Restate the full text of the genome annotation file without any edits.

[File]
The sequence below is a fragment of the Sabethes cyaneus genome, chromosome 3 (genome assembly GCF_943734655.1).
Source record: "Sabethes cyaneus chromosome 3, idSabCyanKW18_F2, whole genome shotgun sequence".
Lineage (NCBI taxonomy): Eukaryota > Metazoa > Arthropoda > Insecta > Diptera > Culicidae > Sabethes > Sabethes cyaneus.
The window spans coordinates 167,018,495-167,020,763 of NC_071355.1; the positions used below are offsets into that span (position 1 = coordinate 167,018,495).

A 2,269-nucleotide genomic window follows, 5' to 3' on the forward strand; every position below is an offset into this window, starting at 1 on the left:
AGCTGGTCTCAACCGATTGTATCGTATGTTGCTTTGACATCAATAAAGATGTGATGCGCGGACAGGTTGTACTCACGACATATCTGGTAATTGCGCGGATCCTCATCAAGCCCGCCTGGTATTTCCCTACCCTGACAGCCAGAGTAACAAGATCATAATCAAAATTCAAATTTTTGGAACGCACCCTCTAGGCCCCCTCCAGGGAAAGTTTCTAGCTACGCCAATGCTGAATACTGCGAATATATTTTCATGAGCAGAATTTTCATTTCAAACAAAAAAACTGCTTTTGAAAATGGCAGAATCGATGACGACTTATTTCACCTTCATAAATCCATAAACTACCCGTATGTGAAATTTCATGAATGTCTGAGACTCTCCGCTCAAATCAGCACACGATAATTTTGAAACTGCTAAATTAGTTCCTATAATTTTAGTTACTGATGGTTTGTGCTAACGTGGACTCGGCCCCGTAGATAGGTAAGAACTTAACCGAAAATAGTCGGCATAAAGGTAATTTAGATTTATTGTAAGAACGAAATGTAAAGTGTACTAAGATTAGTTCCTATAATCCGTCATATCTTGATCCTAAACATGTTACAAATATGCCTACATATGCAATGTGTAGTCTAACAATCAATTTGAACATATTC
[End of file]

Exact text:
The sequence below is a fragment of the Sabethes cyaneus genome, chromosome 3 (genome assembly GCF_943734655.1).
Source record: "Sabethes cyaneus chromosome 3, idSabCyanKW18_F2, whole genome shotgun sequence".
Lineage (NCBI taxonomy): Eukaryota > Metazoa > Arthropoda > Insecta > Diptera > Culicidae > Sabethes > Sabethes cyaneus.
The window spans coordinates 167,018,495-167,020,763 of NC_071355.1; the positions used below are offsets into that span (position 1 = coordinate 167,018,495).

A 2,269-nucleotide genomic window follows, 5' to 3' on the forward strand; every position below is an offset into this window, starting at 1 on the left:
AGCTGGTCTCAACCGATTGTATCGTATGTTGCTTTGACATCAATAAAGATGTGATGCGCGGACAGGTTGTACTCACGACATATCTGGTAATTGCGCGGATCCTCATCAAGCCCGCCTGGTATTTCCCTACCCTGACAGCCAGAGTAACAAGATCATAATCAAAATTCAAATTTTTGGAACGCACCCTCTAGGCCCCCTCCAGGGAAAGTTTCTAGCTACGCCAATGCTGAATACTGCGAATATATTTTCATGAGCAGAATTTTCATTTCAAACAAAAAAACTGCTTTTGAAAATGGCAGAATCGATGACGACTTATTTCACCTTCATAAATCCATAAACTACCCGTATGTGAAATTTCATGAATGTCTGAGACTCTCCGCTCAAATCAGCACACGATAATTTTGAAACTGCTAAATTAGTTCCTATAATTTTAGTTACTGATGGTTTGTGCTAACGTGGACTCGGCCCCGTAGATAGGTAAGAACTTAACCGAAAATAGTCGGCATAAAGGTAATTTAGATTTATTGTAAGAACGAAATGTAAAGTGTACTAAGATTAGTTCCTATAATCCGTCATATCTTGATCCTAAACATGTTACAAATATGCCTACATATGCAATGTGTAGTCTAACAATCAATTTGAACATATTC